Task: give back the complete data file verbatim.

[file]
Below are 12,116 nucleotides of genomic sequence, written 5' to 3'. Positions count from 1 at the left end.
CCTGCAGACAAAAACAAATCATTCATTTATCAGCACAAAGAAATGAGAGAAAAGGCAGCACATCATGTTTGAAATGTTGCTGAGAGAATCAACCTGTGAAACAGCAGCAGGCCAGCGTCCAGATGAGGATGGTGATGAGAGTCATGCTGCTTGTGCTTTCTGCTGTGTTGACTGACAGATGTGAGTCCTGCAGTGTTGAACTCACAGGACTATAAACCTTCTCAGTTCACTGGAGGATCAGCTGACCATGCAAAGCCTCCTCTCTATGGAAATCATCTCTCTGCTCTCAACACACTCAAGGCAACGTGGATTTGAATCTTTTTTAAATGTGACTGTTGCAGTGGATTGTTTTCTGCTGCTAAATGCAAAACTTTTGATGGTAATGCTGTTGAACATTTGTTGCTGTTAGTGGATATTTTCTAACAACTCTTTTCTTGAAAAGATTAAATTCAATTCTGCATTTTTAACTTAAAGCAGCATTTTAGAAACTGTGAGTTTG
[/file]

Below are 12,116 nucleotides of genomic sequence, written 5' to 3'. Positions count from 1 at the left end.
CCTGCAGACAAAAACAAATCATTCATTTATCAGCACAAAGAAATGAGAGAAAAGGCAGCACATCATGTTTGAAATGTTGCTGAGAGAATCAACCTGTGAAACAGCAGCAGGCCAGCGTCCAGATGAGGATGGTGATGAGAGTCATGCTGCTTGTGCTTTCTGCTGTGTTGACTGACAGATGTGAGTCCTGCAGTGTTGAACTCACAGGACTATAAACCTTCTCAGTTCACTGGAGGATCAGCTGACCATGCAAAGCCTCCTCTCTATGGAAATCATCTCTCTGCTCTCAACACACTCAAGGCAACGTGGATTTGAATCTTTTTTAAATGTGACTGTTGCAGTGGATTGTTTTCTGCTGCTAAATGCAAAACTTTTGATGGTAATGCTGTTGAACATTTGTTGCTGTTAGTGGATATTTTCTAACAACTCTTTTCTTGAAAAGATTAAATTCAATTCTGCATTTTTAACTTAAAGCAGCATTTTAGAAACTGTGAGTTTG